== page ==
Film Studios Can Now Be Sued for Deceptive Trailers

According to Variety, U.S. District Judge Stephen Wilson ruled on Tuesday that studios can be sued under false advertising statutes if they distribute fraudulent, deceptive movie trailers. This legal dispute began with the 2019 film Yesterday, which starred Himesh Patel as a man living in a post-Beatles world.

The actor Ana de Armas, known for her roles in Knives Out, The Gray Man, and Blonde, was featured in the trailer for Yesterday. In January, two actress fans sued, claiming they rented Yesterday because of her appearance in the trailer. But when they watched the finished product, they found that de Armas wasn’t in it.

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Universal had previously sought to have the lawsuit dismissed. The company maintained that movie trailers are “non-commercial” speech deserving of First Amendment protection because they are “artistic, expressive works.” Wilson disproved their claims, stating that a trailer is a form of advertising speech. This means that trailers are under the purview of the California False Advertising Law as well as the Unfair Competition Law.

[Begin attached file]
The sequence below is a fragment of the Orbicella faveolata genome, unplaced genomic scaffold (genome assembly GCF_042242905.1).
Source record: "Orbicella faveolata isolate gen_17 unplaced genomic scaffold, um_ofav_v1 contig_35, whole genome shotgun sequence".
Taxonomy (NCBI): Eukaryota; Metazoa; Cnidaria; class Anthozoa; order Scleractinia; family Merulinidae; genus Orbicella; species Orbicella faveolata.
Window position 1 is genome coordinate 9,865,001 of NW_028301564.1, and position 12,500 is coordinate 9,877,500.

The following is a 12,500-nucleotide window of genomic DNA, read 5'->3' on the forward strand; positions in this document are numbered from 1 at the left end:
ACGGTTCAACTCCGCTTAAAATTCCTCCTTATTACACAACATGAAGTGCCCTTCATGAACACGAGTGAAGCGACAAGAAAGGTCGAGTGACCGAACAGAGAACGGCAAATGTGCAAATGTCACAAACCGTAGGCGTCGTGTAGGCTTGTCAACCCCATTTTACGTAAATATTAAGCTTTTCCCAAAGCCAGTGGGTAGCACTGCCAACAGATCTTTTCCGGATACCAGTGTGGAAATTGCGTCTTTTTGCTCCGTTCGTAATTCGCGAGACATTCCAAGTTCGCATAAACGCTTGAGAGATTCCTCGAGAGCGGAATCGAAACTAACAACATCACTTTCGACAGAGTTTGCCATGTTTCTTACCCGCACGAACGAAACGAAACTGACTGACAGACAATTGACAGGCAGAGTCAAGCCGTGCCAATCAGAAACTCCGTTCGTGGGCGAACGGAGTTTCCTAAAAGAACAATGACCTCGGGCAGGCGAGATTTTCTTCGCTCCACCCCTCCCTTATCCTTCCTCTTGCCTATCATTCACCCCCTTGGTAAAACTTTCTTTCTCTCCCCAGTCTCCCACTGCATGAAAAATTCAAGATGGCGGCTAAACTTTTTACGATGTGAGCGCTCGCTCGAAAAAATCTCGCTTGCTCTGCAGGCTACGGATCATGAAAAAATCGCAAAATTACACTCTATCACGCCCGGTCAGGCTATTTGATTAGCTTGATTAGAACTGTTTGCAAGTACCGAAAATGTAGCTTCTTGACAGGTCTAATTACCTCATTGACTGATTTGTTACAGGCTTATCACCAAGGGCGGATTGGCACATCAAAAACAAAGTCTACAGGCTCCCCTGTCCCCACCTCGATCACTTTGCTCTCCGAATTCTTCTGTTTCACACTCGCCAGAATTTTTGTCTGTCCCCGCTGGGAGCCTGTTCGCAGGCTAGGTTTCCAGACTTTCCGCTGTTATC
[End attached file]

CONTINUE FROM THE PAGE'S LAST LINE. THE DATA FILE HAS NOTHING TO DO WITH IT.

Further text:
Although “Universal is correct that trailers involve some creativity and editorial discretion,” Wilson said that “this creativity does not outweigh the commercial nature of a trailer. “At its core, a trailer is an advertisement designed to sell a movie by providing consumers with a preview of the movie.”

It is typical practice for movie trailers to have material that is cut from the final product. For example, the first official trailer for Avengers: Infinity War depicts Hulk rushing alongside the Avengers, whereas in the final film, Hulk does not even appear. Nonetheless, the court’s decision leaves studios vulnerable to lawsuits over deceptive trailers.

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